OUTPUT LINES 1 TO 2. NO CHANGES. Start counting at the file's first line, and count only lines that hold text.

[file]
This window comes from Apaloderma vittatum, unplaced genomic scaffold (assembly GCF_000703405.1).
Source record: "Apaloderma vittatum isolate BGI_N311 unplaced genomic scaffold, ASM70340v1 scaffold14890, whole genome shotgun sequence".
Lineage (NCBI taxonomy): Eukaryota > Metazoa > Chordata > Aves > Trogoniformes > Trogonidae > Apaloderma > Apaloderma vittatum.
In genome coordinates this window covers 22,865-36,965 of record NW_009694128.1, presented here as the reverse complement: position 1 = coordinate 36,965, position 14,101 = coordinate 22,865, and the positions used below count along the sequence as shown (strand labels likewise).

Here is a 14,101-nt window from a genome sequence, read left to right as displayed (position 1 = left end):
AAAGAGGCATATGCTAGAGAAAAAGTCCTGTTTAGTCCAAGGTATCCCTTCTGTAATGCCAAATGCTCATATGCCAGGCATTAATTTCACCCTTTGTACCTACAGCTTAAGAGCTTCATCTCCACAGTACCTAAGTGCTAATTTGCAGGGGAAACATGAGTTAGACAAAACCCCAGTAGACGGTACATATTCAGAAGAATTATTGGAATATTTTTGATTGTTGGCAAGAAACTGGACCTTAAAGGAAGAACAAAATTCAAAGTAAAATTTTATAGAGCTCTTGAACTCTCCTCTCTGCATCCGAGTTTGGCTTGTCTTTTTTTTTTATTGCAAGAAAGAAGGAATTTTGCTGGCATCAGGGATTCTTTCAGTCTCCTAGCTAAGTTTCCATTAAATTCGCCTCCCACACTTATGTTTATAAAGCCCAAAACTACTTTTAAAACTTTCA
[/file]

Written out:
This window comes from Apaloderma vittatum, unplaced genomic scaffold (assembly GCF_000703405.1).
Source record: "Apaloderma vittatum isolate BGI_N311 unplaced genomic scaffold, ASM70340v1 scaffold14890, whole genome shotgun sequence".